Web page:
Games that get rushed out to tie in with movie releases are of a notoriously low quality, and often represent soul-crushing missed opportunities. While Terminator Salvation is a decent game, it could have been much better, and should be much, much longer.
It’s a third-person shooter with a few on-rails shooter bits in vehicles. Based two years before the movie you play John Connor who is leading a squad through the ruins of Los Angeles to save members of the resistance, all the while fighting off the machines. The action is pretty good – it has flaws, but for the most part is fun, surprisingly so for a movie tie-in game. The remixes of the film franchise’s iconic theme music also help keep it exciting for any fan.
The enemies you fight include the classic T-600 series Terminator in endoskeleton mode (without any flesh over the metal), as well as a rubber skinned version. This is the first time we’ve seen these – they were mentioned in the 1987 movie, but have never featured in a film or game until now. The most frequent enemies are Aerostats or ‘Wasps’ which are annoying little flying machines alongside pretty cool spider-bots. The motorbike Terminators that were in the freeway chase scene of the movie Terminator Salvation feature in a couple of the on-rails sections. Then there’s HKs (Hunter Killers) which are tough, large aircraft and have been in all the films (I’m pretty sure).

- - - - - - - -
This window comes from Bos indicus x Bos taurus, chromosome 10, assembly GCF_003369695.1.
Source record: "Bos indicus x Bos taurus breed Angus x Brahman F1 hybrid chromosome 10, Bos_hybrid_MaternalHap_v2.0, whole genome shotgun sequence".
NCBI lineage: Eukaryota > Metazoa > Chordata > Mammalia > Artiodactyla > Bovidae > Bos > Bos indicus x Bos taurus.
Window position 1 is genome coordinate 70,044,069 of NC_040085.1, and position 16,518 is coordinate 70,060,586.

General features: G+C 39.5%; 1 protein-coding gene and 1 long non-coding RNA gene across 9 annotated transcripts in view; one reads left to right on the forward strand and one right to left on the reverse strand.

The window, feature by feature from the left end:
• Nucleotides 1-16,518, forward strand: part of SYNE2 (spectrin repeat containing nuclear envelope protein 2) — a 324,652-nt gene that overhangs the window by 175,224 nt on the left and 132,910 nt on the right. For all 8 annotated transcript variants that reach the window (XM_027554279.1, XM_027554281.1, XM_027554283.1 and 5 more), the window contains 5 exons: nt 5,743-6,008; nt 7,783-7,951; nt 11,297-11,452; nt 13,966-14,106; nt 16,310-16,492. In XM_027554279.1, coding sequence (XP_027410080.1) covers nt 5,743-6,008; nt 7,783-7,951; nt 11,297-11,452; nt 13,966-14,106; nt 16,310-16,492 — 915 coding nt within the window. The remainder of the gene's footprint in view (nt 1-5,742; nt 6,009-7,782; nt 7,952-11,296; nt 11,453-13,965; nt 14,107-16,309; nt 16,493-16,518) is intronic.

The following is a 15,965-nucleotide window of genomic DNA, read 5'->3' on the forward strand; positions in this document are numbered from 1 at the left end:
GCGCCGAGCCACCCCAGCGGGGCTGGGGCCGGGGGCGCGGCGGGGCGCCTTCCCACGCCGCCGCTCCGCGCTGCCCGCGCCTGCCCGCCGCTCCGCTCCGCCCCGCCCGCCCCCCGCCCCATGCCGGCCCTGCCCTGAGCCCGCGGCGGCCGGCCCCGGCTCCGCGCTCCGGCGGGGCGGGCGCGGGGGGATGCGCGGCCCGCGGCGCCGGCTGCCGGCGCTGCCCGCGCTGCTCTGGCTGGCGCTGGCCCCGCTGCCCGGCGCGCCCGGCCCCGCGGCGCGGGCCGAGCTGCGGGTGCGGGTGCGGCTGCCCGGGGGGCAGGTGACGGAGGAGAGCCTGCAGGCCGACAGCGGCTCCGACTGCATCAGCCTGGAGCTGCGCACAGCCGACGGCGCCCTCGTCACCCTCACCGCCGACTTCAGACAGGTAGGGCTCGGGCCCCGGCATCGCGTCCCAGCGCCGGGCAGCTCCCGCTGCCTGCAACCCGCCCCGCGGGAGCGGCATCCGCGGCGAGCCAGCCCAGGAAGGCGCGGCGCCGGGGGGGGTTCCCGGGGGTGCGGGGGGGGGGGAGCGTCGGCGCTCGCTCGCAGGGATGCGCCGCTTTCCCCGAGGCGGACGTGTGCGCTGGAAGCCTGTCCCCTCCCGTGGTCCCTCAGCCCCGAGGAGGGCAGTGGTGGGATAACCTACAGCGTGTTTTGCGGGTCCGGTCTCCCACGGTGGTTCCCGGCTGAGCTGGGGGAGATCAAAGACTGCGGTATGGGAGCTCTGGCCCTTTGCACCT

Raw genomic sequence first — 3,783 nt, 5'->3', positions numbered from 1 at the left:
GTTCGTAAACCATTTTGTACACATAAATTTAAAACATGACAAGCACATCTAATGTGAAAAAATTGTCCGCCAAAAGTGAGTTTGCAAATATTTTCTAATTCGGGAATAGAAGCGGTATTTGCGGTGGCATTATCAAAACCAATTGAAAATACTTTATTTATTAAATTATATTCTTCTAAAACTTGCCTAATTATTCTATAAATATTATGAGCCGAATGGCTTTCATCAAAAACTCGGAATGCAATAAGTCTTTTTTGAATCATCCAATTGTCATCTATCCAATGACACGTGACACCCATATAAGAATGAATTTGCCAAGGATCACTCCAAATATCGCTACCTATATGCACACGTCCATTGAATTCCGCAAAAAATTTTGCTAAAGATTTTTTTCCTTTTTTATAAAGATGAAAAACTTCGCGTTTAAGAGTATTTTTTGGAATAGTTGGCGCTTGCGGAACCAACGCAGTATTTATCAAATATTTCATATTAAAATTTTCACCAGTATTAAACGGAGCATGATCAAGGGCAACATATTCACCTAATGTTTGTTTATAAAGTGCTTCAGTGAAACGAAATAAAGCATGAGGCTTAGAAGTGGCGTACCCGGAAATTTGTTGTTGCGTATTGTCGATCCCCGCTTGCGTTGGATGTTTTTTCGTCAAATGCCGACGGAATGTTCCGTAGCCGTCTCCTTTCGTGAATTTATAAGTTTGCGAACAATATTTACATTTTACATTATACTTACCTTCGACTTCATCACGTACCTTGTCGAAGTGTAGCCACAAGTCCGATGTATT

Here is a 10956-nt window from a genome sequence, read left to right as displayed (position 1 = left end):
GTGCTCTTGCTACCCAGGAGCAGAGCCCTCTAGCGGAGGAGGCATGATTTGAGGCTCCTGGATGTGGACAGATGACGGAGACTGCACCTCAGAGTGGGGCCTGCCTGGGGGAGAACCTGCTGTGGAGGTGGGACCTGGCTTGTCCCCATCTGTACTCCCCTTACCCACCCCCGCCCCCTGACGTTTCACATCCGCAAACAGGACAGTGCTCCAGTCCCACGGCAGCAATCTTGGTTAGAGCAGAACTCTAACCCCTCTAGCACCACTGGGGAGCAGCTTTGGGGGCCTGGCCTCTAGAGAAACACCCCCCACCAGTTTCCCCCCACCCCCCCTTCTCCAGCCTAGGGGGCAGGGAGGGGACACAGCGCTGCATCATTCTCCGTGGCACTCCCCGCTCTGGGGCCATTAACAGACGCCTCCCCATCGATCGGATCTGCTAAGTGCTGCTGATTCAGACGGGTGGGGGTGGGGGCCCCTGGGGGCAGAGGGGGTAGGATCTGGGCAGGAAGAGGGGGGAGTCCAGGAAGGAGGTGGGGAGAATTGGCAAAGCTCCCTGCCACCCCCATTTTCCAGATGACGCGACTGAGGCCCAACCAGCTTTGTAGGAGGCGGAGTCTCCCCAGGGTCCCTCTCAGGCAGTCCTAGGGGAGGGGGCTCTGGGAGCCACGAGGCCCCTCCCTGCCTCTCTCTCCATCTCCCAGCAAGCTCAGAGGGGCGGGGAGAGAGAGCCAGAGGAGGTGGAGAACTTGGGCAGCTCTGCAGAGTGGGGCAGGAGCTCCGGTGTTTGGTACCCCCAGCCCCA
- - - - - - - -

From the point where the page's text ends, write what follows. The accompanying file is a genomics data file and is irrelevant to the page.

The combat is pretty good. There’s a great cover system which you have to use to survive. Moving from cover to cover in order to flank machines, then popping up and shooting over your cover, is basically how you carry out battles. The cover mechanic itself is a simple yet ingenious system which I’m betting many titles will emulate. There are a couple of problems with combat. When you’re behind cover, a T-600 can perform a one hit kill with a punch which clearly doesn’t connect with you, from the other side of what you’re crouching behind. The Aerostats also occasionally get stuck in walls. The enemies have very little AI (ironically) and generally stand in the open waiting for you to outwit them. Your teammates are generally pretty useless too, despite being invincible.
One of the best things about the game is the cool load screen. During each load (of which there are countless during the game’s short running time), you have a close-up shot of a Terminator’s face, which you can rotate around as subtle, ominous theme music plays.
The environments are generally samey and boring. There is some beautiful imagery throughout the game, mainly the very nice post-apocalyptic panoramas in the distance. But the levels are too often extremely repetitive, however, indicating laziness on the part of the developers.
The biggest problem with the game is that it’s criminally short. I clocked the single-player campaign on ‘Medium’ in around five hours over three sessions. I reckon you could fly through it in a single three hour session if you wanted to. This is ridiculous – it’s a full-price game, which means if you buy it you’ll be paying about $30 – $40 per hour to play it through. Not only is it crazy short, it’s completely linear, so there’s very little replay value. There’s no online modes although there is a local split screen co-op mode. This adds a little fun, but actually makes the game quicker and easier as in every battle you simply go to opposite sides and when the machine is facing one way, its weak spot is exposed to the opposing player.
The long and short of it is: this game is worth a rent for anyone who enjoys action games, especially if you’re into the Terminator movies. It’s not as bad as lot of movie tie-in games that get released, but is flawed, and insanely short.